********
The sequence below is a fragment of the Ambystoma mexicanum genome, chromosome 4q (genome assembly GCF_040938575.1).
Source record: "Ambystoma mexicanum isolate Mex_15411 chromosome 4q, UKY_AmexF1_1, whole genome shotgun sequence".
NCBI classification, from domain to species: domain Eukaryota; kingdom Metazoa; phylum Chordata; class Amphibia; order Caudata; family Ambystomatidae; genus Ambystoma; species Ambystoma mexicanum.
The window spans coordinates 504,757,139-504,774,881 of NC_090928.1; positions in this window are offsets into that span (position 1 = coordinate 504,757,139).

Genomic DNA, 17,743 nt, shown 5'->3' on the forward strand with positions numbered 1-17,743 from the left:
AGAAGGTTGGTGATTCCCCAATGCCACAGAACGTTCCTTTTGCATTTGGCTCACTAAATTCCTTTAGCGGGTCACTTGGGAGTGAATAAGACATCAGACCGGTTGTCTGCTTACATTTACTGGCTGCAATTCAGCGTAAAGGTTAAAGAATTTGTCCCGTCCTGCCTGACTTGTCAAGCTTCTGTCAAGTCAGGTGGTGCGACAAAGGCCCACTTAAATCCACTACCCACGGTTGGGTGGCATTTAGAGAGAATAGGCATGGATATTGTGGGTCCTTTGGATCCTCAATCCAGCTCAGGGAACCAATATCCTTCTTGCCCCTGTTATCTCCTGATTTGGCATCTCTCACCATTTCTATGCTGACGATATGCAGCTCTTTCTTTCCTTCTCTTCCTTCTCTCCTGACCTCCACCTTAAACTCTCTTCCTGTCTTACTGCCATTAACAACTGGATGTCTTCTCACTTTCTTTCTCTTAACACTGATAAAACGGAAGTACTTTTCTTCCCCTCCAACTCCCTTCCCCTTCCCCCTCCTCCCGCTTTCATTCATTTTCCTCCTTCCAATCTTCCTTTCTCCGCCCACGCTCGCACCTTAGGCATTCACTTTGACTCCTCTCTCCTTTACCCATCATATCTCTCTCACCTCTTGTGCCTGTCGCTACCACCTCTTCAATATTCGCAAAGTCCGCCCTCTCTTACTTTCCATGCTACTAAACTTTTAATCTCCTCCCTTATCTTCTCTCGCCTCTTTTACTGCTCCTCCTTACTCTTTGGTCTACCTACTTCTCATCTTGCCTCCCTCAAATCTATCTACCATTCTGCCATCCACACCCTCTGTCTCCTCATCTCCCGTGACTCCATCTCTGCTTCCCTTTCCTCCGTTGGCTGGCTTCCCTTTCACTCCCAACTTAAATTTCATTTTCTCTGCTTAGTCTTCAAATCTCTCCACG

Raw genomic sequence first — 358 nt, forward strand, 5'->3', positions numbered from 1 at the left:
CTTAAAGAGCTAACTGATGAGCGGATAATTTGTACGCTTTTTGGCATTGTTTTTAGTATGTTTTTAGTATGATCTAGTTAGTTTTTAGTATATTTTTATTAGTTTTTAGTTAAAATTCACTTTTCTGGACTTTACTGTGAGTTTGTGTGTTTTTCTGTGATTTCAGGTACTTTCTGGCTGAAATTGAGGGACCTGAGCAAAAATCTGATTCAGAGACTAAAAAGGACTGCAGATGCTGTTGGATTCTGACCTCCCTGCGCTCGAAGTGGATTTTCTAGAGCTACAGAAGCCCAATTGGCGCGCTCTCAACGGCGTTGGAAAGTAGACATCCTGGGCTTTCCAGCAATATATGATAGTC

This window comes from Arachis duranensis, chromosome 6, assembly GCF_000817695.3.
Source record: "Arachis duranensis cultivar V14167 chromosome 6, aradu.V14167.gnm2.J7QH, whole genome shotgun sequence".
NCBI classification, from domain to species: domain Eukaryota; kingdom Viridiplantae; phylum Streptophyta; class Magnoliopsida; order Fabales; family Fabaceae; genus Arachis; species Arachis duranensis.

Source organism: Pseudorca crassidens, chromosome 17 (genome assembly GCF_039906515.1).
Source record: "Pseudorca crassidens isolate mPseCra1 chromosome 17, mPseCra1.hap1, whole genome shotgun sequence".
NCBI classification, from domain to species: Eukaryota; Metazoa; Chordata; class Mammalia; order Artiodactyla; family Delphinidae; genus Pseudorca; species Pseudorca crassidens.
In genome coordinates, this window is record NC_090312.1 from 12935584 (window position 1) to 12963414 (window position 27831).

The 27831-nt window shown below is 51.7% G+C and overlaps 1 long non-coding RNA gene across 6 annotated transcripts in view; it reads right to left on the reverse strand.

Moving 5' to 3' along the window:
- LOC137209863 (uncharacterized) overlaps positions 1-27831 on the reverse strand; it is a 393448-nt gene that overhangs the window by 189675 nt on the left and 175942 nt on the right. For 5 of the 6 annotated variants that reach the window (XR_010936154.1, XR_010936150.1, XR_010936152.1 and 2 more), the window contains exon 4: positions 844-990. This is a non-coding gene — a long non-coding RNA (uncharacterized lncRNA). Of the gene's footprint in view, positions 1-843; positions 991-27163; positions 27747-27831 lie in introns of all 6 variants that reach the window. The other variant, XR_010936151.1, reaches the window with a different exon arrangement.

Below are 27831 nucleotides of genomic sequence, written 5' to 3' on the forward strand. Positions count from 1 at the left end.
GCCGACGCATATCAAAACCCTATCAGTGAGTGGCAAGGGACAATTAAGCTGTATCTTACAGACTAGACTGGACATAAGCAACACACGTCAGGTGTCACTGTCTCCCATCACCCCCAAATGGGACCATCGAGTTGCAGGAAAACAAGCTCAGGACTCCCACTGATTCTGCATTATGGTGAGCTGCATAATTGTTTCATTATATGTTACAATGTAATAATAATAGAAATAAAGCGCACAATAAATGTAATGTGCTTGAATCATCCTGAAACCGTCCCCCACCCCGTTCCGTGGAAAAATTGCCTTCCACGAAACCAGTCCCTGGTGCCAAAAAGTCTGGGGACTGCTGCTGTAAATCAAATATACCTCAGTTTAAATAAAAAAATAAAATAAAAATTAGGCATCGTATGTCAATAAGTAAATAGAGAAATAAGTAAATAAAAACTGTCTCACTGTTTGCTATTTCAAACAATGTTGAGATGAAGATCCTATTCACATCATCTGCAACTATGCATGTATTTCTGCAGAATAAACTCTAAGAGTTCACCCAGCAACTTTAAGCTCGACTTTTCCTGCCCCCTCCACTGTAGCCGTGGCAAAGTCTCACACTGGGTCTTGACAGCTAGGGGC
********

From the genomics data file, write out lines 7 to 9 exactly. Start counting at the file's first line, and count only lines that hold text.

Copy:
Raw genomic sequence first — 358 nt, forward strand, 5'->3', positions numbered from 1 at the left:
CTTAAAGAGCTAACTGATGAGCGGATAATTTGTACGCTTTTTGGCATTGTTTTTAGTATGTTTTTAGTATGATCTAGTTAGTTTTTAGTATATTTTTATTAGTTTTTAGTTAAAATTCACTTTTCTGGACTTTACTGTGAGTTTGTGTGTTTTTCTGTGATTTCAGGTACTTTCTGGCTGAAATTGAGGGACCTGAGCAAAAATCTGATTCAGAGACTAAAAAGGACTGCAGATGCTGTTGGATTCTGACCTCCCTGCGCTCGAAGTGGATTTTCTAGAGCTACAGAAGCCCAATTGGCGCGCTCTCAACGGCGTTGGAAAGTAGACATCCTGGGCTTTCCAGCAATATATGATAGTC

This window comes from Arachis duranensis, chromosome 6, assembly GCF_000817695.3.